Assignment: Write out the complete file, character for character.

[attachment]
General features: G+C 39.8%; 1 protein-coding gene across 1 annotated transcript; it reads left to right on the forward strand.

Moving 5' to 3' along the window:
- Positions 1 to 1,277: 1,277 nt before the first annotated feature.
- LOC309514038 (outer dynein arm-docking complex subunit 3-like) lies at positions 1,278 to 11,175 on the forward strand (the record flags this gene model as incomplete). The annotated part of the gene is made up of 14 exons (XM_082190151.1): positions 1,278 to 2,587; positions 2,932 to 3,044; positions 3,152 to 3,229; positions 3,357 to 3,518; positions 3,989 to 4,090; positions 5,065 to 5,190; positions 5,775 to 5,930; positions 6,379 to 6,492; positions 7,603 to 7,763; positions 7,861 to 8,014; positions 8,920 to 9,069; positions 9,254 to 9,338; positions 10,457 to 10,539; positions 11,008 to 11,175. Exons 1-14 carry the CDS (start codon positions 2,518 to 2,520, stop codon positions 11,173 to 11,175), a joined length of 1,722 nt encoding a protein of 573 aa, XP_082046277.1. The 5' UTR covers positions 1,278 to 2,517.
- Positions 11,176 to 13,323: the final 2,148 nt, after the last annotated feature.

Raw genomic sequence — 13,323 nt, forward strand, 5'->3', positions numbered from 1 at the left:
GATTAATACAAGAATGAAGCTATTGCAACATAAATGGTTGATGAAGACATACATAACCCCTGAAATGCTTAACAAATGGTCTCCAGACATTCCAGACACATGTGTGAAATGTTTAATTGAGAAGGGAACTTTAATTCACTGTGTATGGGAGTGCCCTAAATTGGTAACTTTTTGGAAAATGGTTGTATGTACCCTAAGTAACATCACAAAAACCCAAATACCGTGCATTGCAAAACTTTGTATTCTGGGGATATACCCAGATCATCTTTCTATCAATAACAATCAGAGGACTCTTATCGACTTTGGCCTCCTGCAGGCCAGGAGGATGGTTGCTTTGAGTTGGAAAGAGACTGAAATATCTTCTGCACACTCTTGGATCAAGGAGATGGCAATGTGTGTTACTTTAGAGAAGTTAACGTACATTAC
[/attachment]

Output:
General features: G+C 39.8%; 1 protein-coding gene across 1 annotated transcript; it reads left to right on the forward strand.

Moving 5' to 3' along the window:
- Positions 1 to 1,277: 1,277 nt before the first annotated feature.
- LOC309514038 (outer dynein arm-docking complex subunit 3-like) lies at positions 1,278 to 11,175 on the forward strand (the record flags this gene model as incomplete). The annotated part of the gene is made up of 14 exons (XM_082190151.1): positions 1,278 to 2,587; positions 2,932 to 3,044; positions 3,152 to 3,229; positions 3,357 to 3,518; positions 3,989 to 4,090; positions 5,065 to 5,190; positions 5,775 to 5,930; positions 6,379 to 6,492; positions 7,603 to 7,763; positions 7,861 to 8,014; positions 8,920 to 9,069; positions 9,254 to 9,338; positions 10,457 to 10,539; positions 11,008 to 11,175. Exons 1-14 carry the CDS (start codon positions 2,518 to 2,520, stop codon positions 11,173 to 11,175), a joined length of 1,722 nt encoding a protein of 573 aa, XP_082046277.1. The 5' UTR covers positions 1,278 to 2,517.
- Positions 11,176 to 13,323: the final 2,148 nt, after the last annotated feature.

Raw genomic sequence — 13,323 nt, forward strand, 5'->3', positions numbered from 1 at the left:
GATTAATACAAGAATGAAGCTATTGCAACATAAATGGTTGATGAAGACATACATAACCCCTGAAATGCTTAACAAATGGTCTCCAGACATTCCAGACACATGTGTGAAATGTTTAATTGAGAAGGGAACTTTAATTCACTGTGTATGGGAGTGCCCTAAATTGGTAACTTTTTGGAAAATGGTTGTATGTACCCTAAGTAACATCACAAAAACCCAAATACCGTGCATTGCAAAACTTTGTATTCTGGGGATATACCCAGATCATCTTTCTATCAATAACAATCAGAGGACTCTTATCGACTTTGGCCTCCTGCAGGCCAGGAGGATGGTTGCTTTGAGTTGGAAAGAGACTGAAATATCTTCTGCACACTCTTGGATCAAGGAGATGGCAATGTGTGTTACTTTAGAGAAGTTAACGTACATTAC